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Justice David Souter once famously told a congressional committee that “the day you see a camera come into our courtroom, it’s going to roll over my dead body.” The courtroom sketch artists may agree with the sentiment, but in this age of transparency, isn’t it high time we invited cameras, and thus the American people, into the Supreme Court? Cameras — both still and moving — met a hostile reaction back in 1965 in the famous Supreme Court case of Estes v. Texas. There the high court reversed the conviction of notorious financier Billy Sol Estes, finding that his right to due process had been violated because of the publicity his pretrial hearing generated. That hearing was covered live by both TV and radio, which all sides conceded had caused considerable disruption. Today’s technology makes it possible to broadcast a trial without disrupting the proceedings. Many states now allow cameras in their courtrooms, and federal courts have experimented with them as well. In all courtrooms where cameras are allowed, judges have the final say — they may exclude cameras if the cameras might jeopardize a fair trial. But even with this safeguard to protect the rights of litigants, the Supreme Court has remained flatly opposed to cameras in its courtroom. A SACRED CIVIC EVENT The American public is missing out — and most of them probably have no idea what they are missing. An oral argument before the Supreme Court is one of our sacred civic events. Each one considers a novel application of law with great consequence for the nation and for the individuals involved, and it does so with reverence, dignity, and propriety. Why not allow coverage of this important government function, just as we televise congressional proceedings and presidential and agency press conferences? Televising oral arguments would stimulate debate, engage the public in important issues, and offer a better understanding of our judicial system. It would let various constituencies with views on the issues being debated try to persuade and motivate a public that is now better educated. And — unlike back in 1965 — televising the Supreme Court could be done with a minimum of disruption. Cameras can be operated remotely, or even by voice-activated controls, so a cameraperson wouldn’t even need to be in the room to capture the sights and sounds of justice being served. EXPECTING TRANSPARENCY Some say that the reason the public holds the Court in such reverence is because it is wrapped in mystery. Without cameras, it is impossible to air snippets out of context and difficult to poke fun at the justices or the proceedings. This may be true, but as the public has increasingly high expectations of transparency for all institutions, the greater risk to the Court is to remain hidden away. Over time, I believe more and more people will wonder why the Court fears the sunlight, to the detriment of the institution. Others argue that televising the oral arguments might taint the proceedings, as oral advocates and the justices themselves seek to “play to the camera” rather than staying on task. I don’t doubt that cameras could be a bit distracting at first and would take some adjustment, but any good oral advocate knows that the only audience worth playing to is the Court itself. I doubt too many of them are willing to risk their argument to try to sway some audience outside the courtroom. Some justices say that the unique collegiality of the Court would be disrupted by cameras. I would heartily agree if we were considering televising internal conferences, where justices discuss and debate cases. But we are talking about oral arguments, which are already public — just not public enough because they are inaccessible to most Americans on most days. And, ironically, the more important the issue, the less chance an ordinary citizen has of getting one of the few seats available to the public. The justices still could discuss and debate cases in the inner sanctums of the Court, far away from the cameras. Their ability to carefully consider the merits of each case would not be hindered just because oral argument itself is televised. And if America gets to see its justices and their wry and occasionally sarcastic comments at argument, I think that’s a net positive. INTO THE SUNSHINE Justices themselves have opposed cameras in their courtroom at least partly because they treasure their anonymity. Who wouldn’t prefer not being recognized in the Safeway? But I don’t think their own preferences about whether they are recognized should hold sway. They are all, by their willingness to serve on the Court, public figures, and many of them have been willing accomplices in raising their public profiles in recent years. Justice Clarence Thomas, in publishing his new book (complete with A-list celebrities at the book party), has voluntarily stepped more into the sunshine, relinquishing whatever anonymity remained after his high-profile confirmation hearing. But even less-well-known justices, such as Ruth Bader Ginsburg, John Paul Stevens, and Anthony Kennedy, have been making more public (and televised) speeches and appearances lately. Not that their profiles are exactly high — according to a 2003 Findlaw survey, 65 percent of Americans can’t name a single member of the Supreme Court. That fact alone is reason enough to at least strongly consider a bit more coverage of this important institution. I hold no doubt that cameras will one day come to the Supreme Court, and we will look back on today as quaint and outmoded. Here’s hoping that Chief Justice John Roberts Jr. — the youngest chief in more than 200 years and the youngest member of the current Court — will find a way to maintain the dignity of the Court while inviting the nation to get to know the Third Branch. As a product of the media age himself, as a frequent and successful oral advocate, and now as chief justice, Roberts is uniquely qualified to strike an appropriate balance between tradition and transparency. It is a good and right thing for Lady Justice herself to be blindfolded, but it is time to remove the blindfold the Court has placed on the citizenry that it serves.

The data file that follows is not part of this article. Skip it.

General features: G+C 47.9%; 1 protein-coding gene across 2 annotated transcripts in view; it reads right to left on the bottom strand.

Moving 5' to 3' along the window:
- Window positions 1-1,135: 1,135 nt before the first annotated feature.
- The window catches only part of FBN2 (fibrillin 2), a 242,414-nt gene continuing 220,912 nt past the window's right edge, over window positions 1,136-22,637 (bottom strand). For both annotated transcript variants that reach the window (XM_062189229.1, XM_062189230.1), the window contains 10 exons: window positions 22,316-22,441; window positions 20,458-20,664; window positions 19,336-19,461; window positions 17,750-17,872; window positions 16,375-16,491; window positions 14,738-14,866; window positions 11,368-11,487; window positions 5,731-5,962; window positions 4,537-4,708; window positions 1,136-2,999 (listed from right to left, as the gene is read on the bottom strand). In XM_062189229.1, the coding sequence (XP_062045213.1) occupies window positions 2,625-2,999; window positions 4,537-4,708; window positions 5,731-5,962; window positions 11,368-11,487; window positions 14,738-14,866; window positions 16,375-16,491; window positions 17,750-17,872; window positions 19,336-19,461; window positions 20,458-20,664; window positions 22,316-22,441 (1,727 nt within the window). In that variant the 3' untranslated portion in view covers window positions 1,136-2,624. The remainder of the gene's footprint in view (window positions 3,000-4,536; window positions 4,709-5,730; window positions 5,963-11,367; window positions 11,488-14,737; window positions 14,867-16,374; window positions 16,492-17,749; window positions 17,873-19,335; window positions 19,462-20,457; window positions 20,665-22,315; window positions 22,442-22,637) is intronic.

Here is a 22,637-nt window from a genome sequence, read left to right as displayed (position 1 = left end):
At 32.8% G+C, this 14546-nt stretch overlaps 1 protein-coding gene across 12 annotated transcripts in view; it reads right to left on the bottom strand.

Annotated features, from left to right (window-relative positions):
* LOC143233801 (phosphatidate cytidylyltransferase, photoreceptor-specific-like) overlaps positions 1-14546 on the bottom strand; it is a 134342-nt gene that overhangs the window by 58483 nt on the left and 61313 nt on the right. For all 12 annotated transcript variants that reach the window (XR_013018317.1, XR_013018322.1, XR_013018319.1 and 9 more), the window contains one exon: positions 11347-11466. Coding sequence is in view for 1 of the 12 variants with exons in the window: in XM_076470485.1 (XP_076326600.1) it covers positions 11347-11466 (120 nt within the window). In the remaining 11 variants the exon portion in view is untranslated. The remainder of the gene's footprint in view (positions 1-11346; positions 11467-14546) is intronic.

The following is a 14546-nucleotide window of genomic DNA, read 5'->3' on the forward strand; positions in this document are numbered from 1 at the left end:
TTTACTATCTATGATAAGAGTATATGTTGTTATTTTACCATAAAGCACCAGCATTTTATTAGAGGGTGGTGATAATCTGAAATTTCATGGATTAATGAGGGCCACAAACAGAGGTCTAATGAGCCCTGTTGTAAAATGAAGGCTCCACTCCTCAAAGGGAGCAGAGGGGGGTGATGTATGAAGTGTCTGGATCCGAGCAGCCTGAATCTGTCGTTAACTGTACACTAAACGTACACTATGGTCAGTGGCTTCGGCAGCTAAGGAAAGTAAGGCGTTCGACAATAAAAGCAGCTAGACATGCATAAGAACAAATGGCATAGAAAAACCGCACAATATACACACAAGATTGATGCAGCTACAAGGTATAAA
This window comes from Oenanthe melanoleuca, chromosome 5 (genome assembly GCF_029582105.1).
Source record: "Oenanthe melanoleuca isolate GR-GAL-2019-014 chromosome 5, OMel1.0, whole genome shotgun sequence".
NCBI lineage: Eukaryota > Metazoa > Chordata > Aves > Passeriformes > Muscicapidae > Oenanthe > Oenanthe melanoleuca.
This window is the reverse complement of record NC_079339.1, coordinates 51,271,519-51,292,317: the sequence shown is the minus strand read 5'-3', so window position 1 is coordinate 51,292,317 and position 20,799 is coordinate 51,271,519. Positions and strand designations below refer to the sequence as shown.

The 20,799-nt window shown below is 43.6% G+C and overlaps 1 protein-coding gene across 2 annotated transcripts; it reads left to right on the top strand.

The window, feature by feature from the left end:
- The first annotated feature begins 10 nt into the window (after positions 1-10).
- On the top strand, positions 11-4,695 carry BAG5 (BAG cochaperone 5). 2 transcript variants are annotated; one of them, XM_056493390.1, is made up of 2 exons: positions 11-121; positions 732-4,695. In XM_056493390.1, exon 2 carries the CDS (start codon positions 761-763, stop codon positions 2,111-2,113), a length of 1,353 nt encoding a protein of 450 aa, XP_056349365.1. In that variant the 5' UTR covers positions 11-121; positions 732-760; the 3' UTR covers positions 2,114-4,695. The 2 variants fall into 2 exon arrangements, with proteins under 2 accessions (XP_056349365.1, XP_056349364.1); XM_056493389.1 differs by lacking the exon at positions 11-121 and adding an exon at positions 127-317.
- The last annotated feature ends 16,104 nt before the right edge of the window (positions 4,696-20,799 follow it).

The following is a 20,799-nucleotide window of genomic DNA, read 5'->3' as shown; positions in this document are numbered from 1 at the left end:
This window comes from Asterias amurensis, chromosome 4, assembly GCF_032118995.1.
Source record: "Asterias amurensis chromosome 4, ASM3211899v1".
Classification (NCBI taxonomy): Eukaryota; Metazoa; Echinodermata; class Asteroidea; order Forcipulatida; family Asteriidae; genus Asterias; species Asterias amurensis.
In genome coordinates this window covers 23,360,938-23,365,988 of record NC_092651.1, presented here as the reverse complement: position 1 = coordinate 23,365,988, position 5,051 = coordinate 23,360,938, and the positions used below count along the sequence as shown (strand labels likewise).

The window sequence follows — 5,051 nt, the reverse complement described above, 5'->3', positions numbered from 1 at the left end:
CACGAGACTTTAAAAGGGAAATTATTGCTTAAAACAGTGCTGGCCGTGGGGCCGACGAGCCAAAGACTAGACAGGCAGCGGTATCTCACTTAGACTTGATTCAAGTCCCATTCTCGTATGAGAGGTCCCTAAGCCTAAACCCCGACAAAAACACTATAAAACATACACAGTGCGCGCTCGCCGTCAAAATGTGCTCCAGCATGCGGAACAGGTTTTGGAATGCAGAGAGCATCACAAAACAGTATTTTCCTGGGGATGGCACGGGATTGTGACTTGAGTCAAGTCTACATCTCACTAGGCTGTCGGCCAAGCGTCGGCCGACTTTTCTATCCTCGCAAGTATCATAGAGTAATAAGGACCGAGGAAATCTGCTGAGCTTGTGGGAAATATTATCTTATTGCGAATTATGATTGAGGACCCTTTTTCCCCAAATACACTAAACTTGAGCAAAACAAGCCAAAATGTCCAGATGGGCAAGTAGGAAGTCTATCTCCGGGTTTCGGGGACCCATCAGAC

Brian Wommack is a lawyer and a senior vice president at Powell Tate in Washington, D.C. He helps clients communicate when facing high-stakes litigation, major crises, and public-policy battles.